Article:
The EPS Picnic in the Park featured family activities, games, hot dogs, prize draws, entertainment, as well as displays from EPS specialized units such as Air One, Tactical, Canine, Traffic, and Crime Scene Investigations (CSI).
EPS says crowds gathered for selfies with officers, new and old police vehicles, and the popular EPS mascot: Barney the Bear.
Children of all ages took part in the Emergency Vehicle Operation course and the Officer Skills Challenge, and some preschool officers-in-training showed up in their own police uniforms, ready for action.
It was ‘Back to the Future’ when EPS Recruit Training Class #140 challenged kids to an old-fashioned tug of war and sack race, and to follow in the footsteps of Canada’s first Indigenous police officer and Olympian, Const. Alex Decoteau Dash.
Musical performers included: Adrian LaChance; the Running Thunder Dancers and Drummers; Sangea Academy West African Drumming and Dancing; the Mojave Iguanas; Hailey Benedict; the EPS Pipes and Drums; and the EPS officer band, New Routes.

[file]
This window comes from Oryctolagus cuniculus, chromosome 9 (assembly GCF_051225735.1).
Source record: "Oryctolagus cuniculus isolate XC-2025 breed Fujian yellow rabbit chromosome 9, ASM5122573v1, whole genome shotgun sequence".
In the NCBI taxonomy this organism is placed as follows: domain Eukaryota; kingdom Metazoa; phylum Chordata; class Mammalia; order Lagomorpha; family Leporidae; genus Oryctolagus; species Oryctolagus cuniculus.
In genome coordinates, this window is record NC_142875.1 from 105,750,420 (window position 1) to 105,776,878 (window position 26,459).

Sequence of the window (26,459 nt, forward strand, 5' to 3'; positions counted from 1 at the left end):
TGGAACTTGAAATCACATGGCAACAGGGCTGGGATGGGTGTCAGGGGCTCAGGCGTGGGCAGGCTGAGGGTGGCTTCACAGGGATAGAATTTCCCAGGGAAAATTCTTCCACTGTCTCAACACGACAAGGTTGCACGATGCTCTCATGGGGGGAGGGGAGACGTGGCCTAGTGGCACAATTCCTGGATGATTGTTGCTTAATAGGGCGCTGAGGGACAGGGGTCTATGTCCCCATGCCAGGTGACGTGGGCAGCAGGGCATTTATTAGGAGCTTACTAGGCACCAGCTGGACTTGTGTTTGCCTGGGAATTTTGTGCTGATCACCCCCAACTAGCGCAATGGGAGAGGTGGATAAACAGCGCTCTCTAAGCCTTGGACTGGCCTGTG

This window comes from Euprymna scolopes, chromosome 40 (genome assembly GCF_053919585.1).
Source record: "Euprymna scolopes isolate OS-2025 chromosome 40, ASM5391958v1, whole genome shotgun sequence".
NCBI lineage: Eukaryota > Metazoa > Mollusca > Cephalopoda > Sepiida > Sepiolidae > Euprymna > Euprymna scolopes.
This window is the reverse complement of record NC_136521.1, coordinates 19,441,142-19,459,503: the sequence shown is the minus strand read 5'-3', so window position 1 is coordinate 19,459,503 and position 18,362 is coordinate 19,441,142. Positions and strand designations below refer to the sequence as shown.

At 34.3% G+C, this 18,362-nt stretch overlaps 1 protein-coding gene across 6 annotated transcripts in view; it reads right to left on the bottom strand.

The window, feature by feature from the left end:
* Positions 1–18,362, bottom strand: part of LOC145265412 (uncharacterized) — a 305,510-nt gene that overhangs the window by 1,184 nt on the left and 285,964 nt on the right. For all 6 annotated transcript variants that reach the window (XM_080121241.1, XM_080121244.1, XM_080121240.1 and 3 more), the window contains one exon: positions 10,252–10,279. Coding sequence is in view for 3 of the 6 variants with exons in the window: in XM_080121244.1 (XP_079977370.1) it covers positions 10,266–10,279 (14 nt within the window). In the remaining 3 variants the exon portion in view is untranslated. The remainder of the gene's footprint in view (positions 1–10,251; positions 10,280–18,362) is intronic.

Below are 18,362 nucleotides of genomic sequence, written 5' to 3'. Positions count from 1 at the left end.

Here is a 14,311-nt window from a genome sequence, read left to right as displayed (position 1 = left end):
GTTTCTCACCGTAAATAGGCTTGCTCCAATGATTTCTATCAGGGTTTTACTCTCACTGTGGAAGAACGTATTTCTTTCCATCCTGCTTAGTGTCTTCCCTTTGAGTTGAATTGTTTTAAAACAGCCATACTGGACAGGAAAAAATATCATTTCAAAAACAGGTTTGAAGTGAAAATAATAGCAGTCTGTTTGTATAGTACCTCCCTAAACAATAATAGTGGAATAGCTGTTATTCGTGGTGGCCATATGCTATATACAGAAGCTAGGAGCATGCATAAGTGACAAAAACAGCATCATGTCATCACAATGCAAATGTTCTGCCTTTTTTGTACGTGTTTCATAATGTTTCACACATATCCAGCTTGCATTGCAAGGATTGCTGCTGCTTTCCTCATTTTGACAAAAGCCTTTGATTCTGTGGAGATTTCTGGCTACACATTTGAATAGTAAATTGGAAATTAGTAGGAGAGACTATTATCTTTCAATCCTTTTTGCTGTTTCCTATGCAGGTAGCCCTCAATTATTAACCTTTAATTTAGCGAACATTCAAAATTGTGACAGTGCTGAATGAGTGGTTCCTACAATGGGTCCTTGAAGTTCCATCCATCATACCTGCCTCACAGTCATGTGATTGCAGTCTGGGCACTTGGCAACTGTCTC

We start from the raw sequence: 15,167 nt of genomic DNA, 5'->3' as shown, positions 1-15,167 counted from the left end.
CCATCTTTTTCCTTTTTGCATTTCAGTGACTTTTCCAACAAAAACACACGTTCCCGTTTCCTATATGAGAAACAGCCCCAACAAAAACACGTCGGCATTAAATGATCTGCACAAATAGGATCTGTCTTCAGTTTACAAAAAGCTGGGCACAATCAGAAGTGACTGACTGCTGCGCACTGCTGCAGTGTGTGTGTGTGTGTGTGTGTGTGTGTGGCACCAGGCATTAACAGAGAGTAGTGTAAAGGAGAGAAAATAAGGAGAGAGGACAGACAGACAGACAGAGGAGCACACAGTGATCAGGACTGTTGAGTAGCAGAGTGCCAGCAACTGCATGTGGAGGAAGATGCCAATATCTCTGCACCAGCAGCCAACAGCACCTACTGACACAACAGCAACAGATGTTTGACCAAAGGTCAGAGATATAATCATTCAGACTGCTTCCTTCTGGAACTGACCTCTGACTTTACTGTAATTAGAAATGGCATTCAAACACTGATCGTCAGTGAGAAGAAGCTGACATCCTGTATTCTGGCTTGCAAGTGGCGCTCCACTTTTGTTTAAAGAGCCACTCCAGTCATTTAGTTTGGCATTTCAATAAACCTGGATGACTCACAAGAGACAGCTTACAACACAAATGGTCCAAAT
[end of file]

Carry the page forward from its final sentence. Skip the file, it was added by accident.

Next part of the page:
The picnic concluded with the take-off and fly-by of the Air One helicopter.
“Throughout our anniversary celebrations we’ve seen an outpouring of appreciation and support from the community that we’re truly thankful for,” said Chief Rod Knecht. “There’s a sense of pride in what we’ve accomplished together and where we’re going as a police service.”
Karla Schell, Executive Director of the Edmonton Police Foundation, added, “Police play a vital role in our community every day, but when you consider the impact a police officer has on a child’s life simply by playing with them, it’s clear that an event like this is an investment in the future.”
EPS was created 125 years ago when Mayor Matthew McCauley issued Bylaw #15 on June 20, 1892, which allowed the municipality to appoint town constables to keep the peace. Since that time, EPS officers have been dedicated to protect, and proud to serve, the citizens of Edmonton.
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